For a more detailed approach read the article on how to avoiding distractions at work.
3. Short breaks turning long
Everyone needs a break between work to regroup, reorient, and refresh. But, how long do you take a break for?
Let’s look at how John takes a break at work.
As a designer, John works on a task for a stretch for 60-90 minutes. As soon as he’s done, his body craves caffeine. “Let me find a coworker to grab coffee with,” and off he goes hunting for his friends, Luke and Barbara. Luke has just come out of a meeting while Barbara is right in the middle of a task.
A few minutes later, all three friends are at the pantry chatting over coffee and icecream. One conversation leads to another and by the time they return to their desks, 45 minutes have gone by.
Do your breaks last that long or are they short? Sure, you do need a time-out after a task, but do you need 30 minutes to rejuvenate yourself? Nope.
If you take long breaks and later complain about long working hours, you only have yourself to blame.
How to solve it:
Watch the length of your breaks. A 15-minute break after a 90-minute task should more than suffice. Anything beyond that is pure extravagance.
Spending time socializing to develop your network and cultivate relationships works as a different argument. But taking long breaks with the same set of people doing the same thing serves as an opportunity to save time.
4. Break after every little task
Is taking a short break after tasks the solution to time wasted over breaks? Not exactly.
Meet Paul who works as a programmer on various tasks throughout the day. A portion of his work involves developing large modules that span over hours. At the same time, he has to fix errors on his previous work which hardly takes 5-10 minutes each.
Every time Paul fixes a bug, he takes a break. So every 10 minutes, he allows himself to lean back on his chair and pull a few potato chips from the bag on his desk. At times, he walks around, chit chats or picks up coffee from the vending machine.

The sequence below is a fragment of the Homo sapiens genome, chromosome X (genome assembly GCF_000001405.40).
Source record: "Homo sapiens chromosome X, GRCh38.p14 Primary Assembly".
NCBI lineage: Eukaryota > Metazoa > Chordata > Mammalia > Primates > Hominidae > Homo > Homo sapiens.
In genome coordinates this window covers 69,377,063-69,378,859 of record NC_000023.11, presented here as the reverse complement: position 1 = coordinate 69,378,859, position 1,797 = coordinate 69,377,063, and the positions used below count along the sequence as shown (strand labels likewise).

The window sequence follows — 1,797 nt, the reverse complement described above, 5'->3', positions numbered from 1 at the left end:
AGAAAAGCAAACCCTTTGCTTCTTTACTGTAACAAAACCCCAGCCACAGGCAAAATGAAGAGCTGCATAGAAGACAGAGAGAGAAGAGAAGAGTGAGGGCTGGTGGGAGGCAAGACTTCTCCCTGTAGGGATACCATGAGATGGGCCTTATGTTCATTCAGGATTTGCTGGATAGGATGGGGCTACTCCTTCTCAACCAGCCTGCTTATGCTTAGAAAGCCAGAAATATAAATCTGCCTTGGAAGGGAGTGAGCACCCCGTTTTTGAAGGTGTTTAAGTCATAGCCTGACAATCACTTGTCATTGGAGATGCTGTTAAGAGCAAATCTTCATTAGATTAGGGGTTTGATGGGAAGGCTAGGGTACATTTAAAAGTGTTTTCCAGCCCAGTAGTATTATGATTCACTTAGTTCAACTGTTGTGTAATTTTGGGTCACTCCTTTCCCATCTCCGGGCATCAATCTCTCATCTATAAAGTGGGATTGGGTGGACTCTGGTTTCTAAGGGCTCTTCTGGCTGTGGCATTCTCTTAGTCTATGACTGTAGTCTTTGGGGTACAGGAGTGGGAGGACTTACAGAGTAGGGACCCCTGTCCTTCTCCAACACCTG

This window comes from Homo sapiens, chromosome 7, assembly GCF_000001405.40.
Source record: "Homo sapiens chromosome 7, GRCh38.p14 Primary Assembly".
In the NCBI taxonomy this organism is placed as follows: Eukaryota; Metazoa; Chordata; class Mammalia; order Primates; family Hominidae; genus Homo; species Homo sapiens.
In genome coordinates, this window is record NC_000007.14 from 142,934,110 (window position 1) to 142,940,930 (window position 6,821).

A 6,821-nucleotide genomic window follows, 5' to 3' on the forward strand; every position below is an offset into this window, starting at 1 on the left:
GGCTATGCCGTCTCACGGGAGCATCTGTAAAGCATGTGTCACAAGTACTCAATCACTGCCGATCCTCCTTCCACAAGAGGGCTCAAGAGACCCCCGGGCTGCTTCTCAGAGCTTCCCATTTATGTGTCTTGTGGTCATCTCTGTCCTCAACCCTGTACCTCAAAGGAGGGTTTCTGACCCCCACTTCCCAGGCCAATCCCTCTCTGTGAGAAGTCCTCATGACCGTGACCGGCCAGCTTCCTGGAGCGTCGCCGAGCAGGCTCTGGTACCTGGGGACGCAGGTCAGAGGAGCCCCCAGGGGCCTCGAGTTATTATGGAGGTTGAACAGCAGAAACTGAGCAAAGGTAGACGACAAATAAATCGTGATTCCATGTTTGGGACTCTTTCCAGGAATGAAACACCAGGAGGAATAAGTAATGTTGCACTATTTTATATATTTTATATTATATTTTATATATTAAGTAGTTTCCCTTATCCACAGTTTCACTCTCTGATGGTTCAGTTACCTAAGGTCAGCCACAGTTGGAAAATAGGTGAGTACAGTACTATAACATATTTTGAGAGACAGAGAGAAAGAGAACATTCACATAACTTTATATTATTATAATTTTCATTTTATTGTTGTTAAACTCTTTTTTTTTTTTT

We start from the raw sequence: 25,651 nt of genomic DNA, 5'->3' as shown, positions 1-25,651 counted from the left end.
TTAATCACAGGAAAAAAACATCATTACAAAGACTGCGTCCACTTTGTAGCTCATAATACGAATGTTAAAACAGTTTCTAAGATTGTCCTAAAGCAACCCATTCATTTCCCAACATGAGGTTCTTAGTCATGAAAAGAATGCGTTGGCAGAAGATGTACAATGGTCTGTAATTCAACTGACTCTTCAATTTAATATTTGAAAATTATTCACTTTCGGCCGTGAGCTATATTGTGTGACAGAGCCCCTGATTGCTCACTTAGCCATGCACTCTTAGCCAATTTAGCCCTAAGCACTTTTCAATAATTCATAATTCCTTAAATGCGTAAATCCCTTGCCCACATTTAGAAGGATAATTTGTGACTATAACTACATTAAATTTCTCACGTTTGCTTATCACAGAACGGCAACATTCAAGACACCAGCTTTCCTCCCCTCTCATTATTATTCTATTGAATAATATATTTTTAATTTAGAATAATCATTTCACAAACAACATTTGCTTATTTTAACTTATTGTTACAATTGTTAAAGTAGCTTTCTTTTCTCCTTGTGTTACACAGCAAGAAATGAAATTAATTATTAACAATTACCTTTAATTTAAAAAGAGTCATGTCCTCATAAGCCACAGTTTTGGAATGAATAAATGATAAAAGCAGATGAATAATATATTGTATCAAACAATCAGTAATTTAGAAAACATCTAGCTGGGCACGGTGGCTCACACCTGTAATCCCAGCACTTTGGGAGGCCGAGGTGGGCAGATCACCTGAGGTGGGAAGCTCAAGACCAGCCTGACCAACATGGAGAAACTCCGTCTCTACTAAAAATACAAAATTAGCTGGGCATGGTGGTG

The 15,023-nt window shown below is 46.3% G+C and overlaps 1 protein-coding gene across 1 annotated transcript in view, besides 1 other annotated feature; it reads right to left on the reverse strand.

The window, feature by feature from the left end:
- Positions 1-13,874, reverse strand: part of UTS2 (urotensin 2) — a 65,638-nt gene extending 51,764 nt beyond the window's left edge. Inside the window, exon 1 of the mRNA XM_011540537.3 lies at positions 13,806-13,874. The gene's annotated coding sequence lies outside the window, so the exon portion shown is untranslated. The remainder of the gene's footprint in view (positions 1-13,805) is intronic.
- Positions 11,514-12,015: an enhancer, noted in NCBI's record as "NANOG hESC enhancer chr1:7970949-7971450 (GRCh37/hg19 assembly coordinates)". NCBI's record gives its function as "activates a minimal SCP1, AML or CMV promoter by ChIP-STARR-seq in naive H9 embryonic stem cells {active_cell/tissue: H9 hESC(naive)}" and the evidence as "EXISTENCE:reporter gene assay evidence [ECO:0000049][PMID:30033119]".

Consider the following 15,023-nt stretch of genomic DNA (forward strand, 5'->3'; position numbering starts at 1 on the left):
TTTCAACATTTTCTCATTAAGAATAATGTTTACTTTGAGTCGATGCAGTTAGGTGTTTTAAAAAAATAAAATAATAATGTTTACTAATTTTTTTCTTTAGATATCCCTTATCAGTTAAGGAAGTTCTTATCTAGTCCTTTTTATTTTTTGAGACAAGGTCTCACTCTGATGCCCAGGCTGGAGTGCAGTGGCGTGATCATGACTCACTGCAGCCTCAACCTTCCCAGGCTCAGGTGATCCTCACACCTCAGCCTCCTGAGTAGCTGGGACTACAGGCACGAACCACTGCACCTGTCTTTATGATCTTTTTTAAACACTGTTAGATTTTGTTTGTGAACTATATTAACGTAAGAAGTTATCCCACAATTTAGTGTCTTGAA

How often you take a break determines how long your break should be. You don’t deserve a break after every small task. And, you definitely do not deserve a long break after a short task.
How to fix it:
Pomodoro technique strikes the right balance between getting things done and taking breaks. The technique involves working interrupted for a span of time followed by a short time-out. The traditional method uses a 25-minute work window followed by a 5-minute break. After repeating the cycle 4 times, you allow yourself a longer break of 20-30 minutes.
5. Checking email
How often do you check email? Today, looking through one’s inbox has turned into a habit. Throughout the day, you check for emails even if you don’t need to.
Meet Marie, who works as a manager at a top organization. Every morning, as soon as she wakes up, before even getting out of bed, she scans her phone for any urgent emails that need her attention. Once she’s at work, her computer keeps buzzing with email notifications. Even when her mind is deep in thought trying to complete a task, she makes it a point to glance at the email to check if it needs attention.